Chinese Cryptojacking Heist Infects One Million Computers

latest cryptojacking attack infects one million computersAn astonishing one million computers have allegedly been infected in the latest Chinese cryptojacking heist. What is worrying is the scale and nature of the hacks themselves. It appears to be more than malware, but a mix of organized crime using elaborate mining tools to infect computers on an unprecedented level.

The Chinese cryptojacking heist

China is becoming well known for these scandals. The story was first reported by a Chinese news outlet, Legal Daily, where it was alleged that one million computers were infected in the 20 person operation. The computers mined a total of USD 2.25 million over the course of two years. This is a long time frame, a large amount of money, and a huge number of computers. Cryptojacking has only really been brought to the public attention in the past six months or so due to security reports.

Nine suspects have currently been arrested in connection with the crime. At least a hundred more are said to be connected to the cryptojacking heist along with the core criminal group of 20. The script developers were traced back to the city of Qingzhou. Dalian Shengping Network Technology, the company involved, is said to have advertised the malicious plugins containing the virus to 2.89 million computers.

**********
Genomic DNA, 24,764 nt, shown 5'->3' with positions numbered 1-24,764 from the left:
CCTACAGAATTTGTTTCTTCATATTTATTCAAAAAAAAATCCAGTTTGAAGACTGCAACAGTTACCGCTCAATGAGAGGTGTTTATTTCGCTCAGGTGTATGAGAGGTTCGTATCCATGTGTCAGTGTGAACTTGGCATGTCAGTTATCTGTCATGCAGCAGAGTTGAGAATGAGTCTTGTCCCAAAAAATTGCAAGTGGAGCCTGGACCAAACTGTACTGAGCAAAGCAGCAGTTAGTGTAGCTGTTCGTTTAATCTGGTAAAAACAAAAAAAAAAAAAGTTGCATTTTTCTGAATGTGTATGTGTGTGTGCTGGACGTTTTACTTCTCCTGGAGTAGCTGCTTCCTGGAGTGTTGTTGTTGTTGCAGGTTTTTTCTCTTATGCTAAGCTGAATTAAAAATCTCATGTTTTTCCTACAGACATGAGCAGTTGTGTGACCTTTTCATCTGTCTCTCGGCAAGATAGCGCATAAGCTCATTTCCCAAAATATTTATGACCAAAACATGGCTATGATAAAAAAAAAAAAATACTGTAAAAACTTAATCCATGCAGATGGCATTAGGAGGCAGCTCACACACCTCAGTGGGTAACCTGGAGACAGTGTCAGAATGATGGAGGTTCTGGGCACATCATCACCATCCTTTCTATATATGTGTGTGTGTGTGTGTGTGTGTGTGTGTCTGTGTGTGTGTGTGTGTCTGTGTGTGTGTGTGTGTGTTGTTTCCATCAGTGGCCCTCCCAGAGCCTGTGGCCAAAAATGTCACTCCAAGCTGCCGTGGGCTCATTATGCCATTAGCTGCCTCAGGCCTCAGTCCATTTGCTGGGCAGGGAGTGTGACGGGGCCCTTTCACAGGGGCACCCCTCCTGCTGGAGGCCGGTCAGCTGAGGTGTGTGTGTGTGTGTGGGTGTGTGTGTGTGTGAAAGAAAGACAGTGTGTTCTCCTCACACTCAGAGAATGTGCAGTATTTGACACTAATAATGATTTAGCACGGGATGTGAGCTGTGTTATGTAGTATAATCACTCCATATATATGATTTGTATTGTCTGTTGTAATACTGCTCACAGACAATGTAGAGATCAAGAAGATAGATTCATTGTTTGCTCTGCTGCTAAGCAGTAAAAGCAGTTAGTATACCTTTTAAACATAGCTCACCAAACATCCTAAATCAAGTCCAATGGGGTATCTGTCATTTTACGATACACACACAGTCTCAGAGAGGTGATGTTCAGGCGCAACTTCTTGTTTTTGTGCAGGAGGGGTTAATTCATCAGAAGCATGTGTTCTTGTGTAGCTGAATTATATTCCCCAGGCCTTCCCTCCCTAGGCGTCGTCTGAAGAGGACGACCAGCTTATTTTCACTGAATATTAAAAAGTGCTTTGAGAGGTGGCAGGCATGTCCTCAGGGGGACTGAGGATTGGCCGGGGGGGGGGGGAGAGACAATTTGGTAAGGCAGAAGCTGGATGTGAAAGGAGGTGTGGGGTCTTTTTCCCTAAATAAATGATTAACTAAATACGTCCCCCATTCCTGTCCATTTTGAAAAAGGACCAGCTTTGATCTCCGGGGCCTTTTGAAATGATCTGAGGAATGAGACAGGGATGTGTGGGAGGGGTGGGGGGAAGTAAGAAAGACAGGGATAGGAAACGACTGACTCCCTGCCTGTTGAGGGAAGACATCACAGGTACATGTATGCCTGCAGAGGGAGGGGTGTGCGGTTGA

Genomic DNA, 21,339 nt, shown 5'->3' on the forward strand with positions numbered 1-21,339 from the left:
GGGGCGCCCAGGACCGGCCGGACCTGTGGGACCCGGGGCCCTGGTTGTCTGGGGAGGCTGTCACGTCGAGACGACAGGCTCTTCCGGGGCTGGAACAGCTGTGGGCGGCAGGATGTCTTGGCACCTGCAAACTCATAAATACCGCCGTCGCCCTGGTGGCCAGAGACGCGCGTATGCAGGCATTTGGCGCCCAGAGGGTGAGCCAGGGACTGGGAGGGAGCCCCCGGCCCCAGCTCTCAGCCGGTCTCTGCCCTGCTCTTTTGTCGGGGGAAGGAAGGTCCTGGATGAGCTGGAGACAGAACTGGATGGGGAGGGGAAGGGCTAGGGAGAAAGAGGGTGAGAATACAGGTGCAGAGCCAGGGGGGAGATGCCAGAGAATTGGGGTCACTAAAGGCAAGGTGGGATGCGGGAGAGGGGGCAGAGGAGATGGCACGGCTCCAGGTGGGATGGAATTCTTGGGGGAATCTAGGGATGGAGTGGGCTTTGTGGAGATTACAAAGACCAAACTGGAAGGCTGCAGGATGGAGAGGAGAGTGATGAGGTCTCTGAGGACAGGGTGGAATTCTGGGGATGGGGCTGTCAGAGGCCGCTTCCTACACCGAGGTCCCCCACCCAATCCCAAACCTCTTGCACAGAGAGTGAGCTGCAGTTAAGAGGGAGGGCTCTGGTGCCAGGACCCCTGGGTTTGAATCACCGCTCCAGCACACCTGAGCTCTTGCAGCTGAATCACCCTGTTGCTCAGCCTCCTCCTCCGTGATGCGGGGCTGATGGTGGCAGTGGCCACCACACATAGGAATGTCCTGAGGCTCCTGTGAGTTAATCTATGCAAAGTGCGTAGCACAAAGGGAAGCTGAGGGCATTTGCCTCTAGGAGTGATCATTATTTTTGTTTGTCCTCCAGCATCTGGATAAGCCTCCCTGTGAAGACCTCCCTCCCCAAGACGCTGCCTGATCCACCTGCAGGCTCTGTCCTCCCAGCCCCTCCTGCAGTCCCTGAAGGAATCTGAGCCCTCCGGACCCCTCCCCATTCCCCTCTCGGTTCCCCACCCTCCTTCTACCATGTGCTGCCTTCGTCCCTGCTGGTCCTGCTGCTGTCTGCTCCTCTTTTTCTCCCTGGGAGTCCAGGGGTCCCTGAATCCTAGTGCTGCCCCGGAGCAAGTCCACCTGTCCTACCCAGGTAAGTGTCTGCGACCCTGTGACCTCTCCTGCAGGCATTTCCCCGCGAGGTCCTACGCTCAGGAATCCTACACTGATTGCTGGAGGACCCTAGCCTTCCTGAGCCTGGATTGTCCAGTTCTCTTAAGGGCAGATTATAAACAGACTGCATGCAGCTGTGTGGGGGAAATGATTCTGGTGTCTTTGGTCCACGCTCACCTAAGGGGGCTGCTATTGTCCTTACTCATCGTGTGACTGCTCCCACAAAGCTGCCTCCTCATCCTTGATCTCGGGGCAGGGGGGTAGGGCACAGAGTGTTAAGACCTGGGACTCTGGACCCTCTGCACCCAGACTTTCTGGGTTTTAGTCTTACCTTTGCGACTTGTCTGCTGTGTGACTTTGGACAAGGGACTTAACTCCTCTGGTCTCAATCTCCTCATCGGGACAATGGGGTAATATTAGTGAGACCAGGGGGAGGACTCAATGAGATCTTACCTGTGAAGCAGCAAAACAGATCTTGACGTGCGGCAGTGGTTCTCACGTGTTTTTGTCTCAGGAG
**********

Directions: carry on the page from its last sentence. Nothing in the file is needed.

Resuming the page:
Creative crime

The investigation began in January after a security report was released. The hackers created malicious plugins for insecure Chinese browsers. The plugins were touted by agents as useful additions which could increase browser speed, and ads were placed on popular websites.

When users clicked on the ads, the plugin was installed without notifying the victim. And within this plugin was a trojan horse style mining script to mine cryptocurrency. Digibyte, Siacoin, and Decred were then mined using the host computer resources. These coins were then sent to the hackers’ wallets. Usually, Monero is the altcoin of choice when it comes to cryptojacking.

The virus only operated when the CPU was underutilized. If more than 50% of the computer was in use, the cryptojacking would not take place. This means that users were unlikely to discover the virus as the PC would not run any slower than normal.

Cryptojacking is on the rise. Operation Prowli and WinstarNssmMiner are two of the more recent and high-profile cryptojacking scandals that have occurred in recent times. But there could easily be many more that have not yet been brought to light. According to all the latest cybersecurity reports, more cryptojacking is on the way.

Digital Nomad with an interest in Zen and Blockchain technology.

Law graduate with 3 years experience as a consultant in the capital markets industry and 4 years experience freelancing on UpWork as a Creative Writer.